Lunch: I once spent a week on the beaches of Spain’s southern coast eating nothing but roasted chicken and blood oranges.  It was years before blood oranges made it to our shores and now that they are more available you can create a sophisticated chicken salad in the same vein.  Use regular oranges if blood oranges are not available or look below par. 

Orange Vinaigrette Chicken Salad
Serves 2 generously
1 orange, cut in half
2 tablespoons extra virgin olive oil (try a Spanish one)
2 teaspoons apple cider vinegar
1 tablespoon freshly chopped parsley
Dash salt
1/8 teaspoon ground black pepper

2 cups cooked chicken, cut in chunks
1/3 cup sliced celery
1/4 cup sliced almonds
  1. Juice one of the orange halves into a small bowl and add next five ingredients, olive oil though black pepper.  
  2. Slice orange sections from remaining 1/2 orange.  
  3. Combine chicken with  orange sections, celery and almonds in a second bowl.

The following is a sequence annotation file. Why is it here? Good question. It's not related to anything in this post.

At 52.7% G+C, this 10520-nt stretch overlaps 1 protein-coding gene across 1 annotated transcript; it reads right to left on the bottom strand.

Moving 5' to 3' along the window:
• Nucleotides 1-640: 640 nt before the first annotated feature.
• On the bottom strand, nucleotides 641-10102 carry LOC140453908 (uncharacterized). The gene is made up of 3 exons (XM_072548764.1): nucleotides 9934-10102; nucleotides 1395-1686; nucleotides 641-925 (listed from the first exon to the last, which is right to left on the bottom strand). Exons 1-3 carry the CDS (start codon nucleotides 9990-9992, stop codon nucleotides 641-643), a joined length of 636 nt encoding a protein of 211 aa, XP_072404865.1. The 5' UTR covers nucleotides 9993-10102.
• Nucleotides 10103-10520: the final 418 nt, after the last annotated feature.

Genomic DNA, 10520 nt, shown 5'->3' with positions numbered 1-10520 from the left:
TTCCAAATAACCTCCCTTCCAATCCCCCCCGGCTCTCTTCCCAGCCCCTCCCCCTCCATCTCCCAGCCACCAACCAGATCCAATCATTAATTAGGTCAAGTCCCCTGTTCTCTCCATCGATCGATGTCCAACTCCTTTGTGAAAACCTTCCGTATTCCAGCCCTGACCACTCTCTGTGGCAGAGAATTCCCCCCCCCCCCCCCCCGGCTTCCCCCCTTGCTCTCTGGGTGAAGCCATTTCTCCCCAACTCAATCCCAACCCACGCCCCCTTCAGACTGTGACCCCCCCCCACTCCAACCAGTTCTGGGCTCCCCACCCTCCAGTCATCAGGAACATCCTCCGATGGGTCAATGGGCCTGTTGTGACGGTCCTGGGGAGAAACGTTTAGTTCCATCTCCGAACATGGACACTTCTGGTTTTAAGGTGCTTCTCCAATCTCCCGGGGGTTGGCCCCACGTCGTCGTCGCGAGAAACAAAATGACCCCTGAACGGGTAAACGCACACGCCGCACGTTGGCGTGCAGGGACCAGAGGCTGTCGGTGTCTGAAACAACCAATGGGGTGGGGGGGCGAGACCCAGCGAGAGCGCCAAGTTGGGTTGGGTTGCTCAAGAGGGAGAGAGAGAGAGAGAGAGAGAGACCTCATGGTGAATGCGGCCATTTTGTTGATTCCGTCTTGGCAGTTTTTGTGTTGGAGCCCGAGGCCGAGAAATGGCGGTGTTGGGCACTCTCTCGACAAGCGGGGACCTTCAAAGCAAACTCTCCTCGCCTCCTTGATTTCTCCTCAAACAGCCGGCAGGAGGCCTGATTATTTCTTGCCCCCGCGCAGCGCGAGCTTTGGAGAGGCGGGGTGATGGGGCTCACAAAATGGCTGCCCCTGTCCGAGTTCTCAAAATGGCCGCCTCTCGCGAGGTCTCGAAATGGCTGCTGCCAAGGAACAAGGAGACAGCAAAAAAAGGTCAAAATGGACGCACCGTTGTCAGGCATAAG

4. Pour vinaigrette over chicken mixture and toss well.  
  5. Wrap chicken salad in a whole wheat tortilla or a lettuce cup.

Orange-Red Pepper Pork Chops
Great on loin chops or pork tenderloin.  If the weather cooperates make this for your inaugural spring grill out.  Serve with corn bread and a big salad.  

Juice of 1 orange
1 tablespoon honey
1 tablespoon apple cider vinegar
1/4 teaspoon each red pepper ,black pepper and salt.
6 loin chops or 1 pork tenderloin

  1. Combine orange juice, honey, vinegar and spices.  Pour over pork, cover and refrigerate (or place chops in a resealable bag).  
  2. Marinate 6 chops at least 4 hours or overnight. 
  3. Discard marinade.
  4. Grill or pan fry over pork low heat to control over- charring from sugar in marinade. 

Snacks: Many believe that the smell of citrus is energizing making it a wonderful late afternoon snack.  A nice pairing with an orange is cottage cheese – a complete snack that will hold you until dinner.  Dark chocolate also goes well with oranges.